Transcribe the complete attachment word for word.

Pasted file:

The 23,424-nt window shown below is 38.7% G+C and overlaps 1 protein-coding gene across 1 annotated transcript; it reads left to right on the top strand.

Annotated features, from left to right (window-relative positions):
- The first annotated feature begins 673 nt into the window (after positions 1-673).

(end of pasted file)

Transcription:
The 23,424-nt window shown below is 38.7% G+C and overlaps 1 protein-coding gene across 1 annotated transcript; it reads left to right on the top strand.

Annotated features, from left to right (window-relative positions):
- The first annotated feature begins 673 nt into the window (after positions 1-673).